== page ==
Batman Ninja appears in an aspect ratio of approximately 1.78:1 on this Blu-ray Disc. The movie offered a strong visual presentation.
At all times, sharpness remained terrific. Virtually no softness crept into the image, so we got a tight, well-defined package.
Though some of the fine pencil lines could look a little jagged, those instances were very minor and rare. Overall, the image lacked issues in that regard, and it also suffered from no shimmering, edge haloes or source flaws.
Given all its wild visuals, Ninja boasted a dynamic palette that happily deviated from the usual trend toward orange and teal. The movie’s colors went with a nice variety of hues, all of which appeared lively and bold.
Blacks seemed deep and dark, while low-light shots presented nice smoothness and clarity. This ended up as a solid image.
Though not quite as good, the movie’s DTS-HD MA 5.1 soundtrack added punch to the proceedings. With all sorts of chaos and mayhem on display, the mix opened up well and used the various speakers to create a lively sonic environment.
That said, I thought the mix could’ve provided better integration. While we got a lot of action, the elements didn’t always mesh as well as I’d prefer. Still, the soundfield fared well as a whole, even if it could’ve used a better sense of movement and connection.
Audio worked fine, with speech that came across as natural and concise. Music appeared vivid and full, as the score remained well-depicted.
Effects added spark to the material and showed nice accuracy and depth, with warm, tight bass. The minor awkwardness of the soundfield took this to a “B”, but it was still a pretty good mix.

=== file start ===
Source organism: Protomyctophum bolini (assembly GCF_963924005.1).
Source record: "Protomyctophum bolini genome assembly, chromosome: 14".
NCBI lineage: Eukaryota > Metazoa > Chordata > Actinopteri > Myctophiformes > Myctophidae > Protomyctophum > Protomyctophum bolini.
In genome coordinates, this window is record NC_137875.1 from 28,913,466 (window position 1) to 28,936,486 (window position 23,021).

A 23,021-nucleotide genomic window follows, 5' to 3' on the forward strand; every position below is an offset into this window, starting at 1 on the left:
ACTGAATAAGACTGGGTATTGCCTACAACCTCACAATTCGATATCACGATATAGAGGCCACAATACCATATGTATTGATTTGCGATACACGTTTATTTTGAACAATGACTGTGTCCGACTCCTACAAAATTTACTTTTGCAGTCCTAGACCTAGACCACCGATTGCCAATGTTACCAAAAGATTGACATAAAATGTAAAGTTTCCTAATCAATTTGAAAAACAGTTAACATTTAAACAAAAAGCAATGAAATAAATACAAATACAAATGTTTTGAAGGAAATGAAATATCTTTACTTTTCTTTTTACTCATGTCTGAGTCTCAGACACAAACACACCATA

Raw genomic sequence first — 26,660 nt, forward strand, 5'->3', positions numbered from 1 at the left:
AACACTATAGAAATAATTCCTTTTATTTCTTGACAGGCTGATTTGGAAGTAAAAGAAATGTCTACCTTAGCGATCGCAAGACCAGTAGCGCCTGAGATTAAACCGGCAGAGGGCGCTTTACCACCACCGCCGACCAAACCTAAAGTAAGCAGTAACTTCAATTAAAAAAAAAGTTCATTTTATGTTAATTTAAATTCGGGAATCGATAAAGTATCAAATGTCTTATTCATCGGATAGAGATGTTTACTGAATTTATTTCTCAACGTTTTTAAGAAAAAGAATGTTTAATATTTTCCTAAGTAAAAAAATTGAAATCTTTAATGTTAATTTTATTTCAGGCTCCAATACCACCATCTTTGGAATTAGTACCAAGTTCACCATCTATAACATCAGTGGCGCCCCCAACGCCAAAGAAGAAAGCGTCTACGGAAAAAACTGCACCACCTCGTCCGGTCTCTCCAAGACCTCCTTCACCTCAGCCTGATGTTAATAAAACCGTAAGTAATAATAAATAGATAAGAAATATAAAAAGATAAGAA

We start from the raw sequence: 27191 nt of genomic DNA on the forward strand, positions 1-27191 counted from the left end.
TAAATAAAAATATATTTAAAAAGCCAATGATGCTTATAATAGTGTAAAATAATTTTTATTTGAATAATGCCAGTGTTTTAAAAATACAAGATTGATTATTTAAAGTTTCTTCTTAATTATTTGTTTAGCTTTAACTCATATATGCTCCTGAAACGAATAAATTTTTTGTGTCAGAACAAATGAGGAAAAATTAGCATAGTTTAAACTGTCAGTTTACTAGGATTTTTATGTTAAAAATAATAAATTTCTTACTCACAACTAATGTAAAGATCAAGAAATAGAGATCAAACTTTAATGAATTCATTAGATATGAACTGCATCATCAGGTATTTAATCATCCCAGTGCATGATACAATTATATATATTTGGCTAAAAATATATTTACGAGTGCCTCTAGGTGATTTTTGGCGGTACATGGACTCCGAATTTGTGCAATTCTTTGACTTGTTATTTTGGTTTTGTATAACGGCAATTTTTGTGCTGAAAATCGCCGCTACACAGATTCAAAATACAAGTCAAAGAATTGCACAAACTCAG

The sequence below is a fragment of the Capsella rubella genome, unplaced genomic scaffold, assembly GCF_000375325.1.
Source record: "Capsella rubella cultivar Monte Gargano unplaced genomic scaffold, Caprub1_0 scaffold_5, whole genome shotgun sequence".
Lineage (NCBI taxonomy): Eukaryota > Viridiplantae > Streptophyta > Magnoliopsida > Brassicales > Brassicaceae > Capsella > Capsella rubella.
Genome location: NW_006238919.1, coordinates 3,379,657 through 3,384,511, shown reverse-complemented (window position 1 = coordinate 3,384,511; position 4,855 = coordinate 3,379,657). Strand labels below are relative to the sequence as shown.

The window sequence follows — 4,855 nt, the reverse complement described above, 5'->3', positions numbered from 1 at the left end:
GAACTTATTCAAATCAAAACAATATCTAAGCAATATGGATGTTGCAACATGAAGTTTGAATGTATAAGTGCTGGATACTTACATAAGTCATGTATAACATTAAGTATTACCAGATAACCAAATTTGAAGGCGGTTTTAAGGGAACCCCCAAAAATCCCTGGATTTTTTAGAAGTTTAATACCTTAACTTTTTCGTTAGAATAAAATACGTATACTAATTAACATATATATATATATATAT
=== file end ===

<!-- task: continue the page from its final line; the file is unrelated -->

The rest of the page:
Note that the Blu-ray also includes the film’s original Japanese audio. Normally I’d use that as the basis on my review, but unfortunately, Ninja failed to give the Japanese track the lossless treatment, and I default toward the highest quality version. While I’m happy to get the original mix, it should’ve been DTS-HD MA 5.1.
A few extras appear, and a featurette called East/West Batman runs 17 minutes, 33 seconds. It offers comments from DC Entertainment Creative Director Mike Carlin, DC Entertainment Interactive and Entertainment VP Ames Kirshen, screenwriter Kazuki Nakashima, character designer Takashi “Bob” Okazaki, producers/English screenwriters Leo Chu and Eric S. Garcia and director Jumpei Misuzaki.
“East” looks at story/characters as well as the integration of Batman into the feudal Japanese setting, visual/animation styles, audio, and animation. This becomes a generally good look at the production, albeit one without a ton of real depth.
Batman: Made in Japan fills 14 minutes, three seconds with info from Chu, Carlin, Garcia, Kirshen, Okazaki, Mizusaki, Nakashima. In this show, we learn about visual choices, influences, and animation. “Japan” expands on “East” and becomes another fairly useful program.
Next we get New York Comic Con Presents Batman Ninja. A 49-minute, two-second piece, this offers a panel with Nakashima, Okazaki, Mizusaki, Chu, and Garcia.
The participants discuss the project’s roots and development, story/characters, animation, the English adaptation, music, cast/performances, and related topics. This tends toward the promotional side, but we still get a decent array of insights.
The disc opens with an ad for Teen Titans Go! To the Movies. Trailers tosses in an ad for Justice League.
A second disc provides a DVD copy of Ninja. It includes the Comic Con reel but lacks the other extras.
The Dark Knight meets anime via the wild Batman Ninja. Goofy but still dramatic and exciting, the movie works much better than I expected. The Blu-ray brings us excellent visuals along with generally good audio and a few informative bonus materials. A clever twist on the characters, Ninja becomes a fun ride.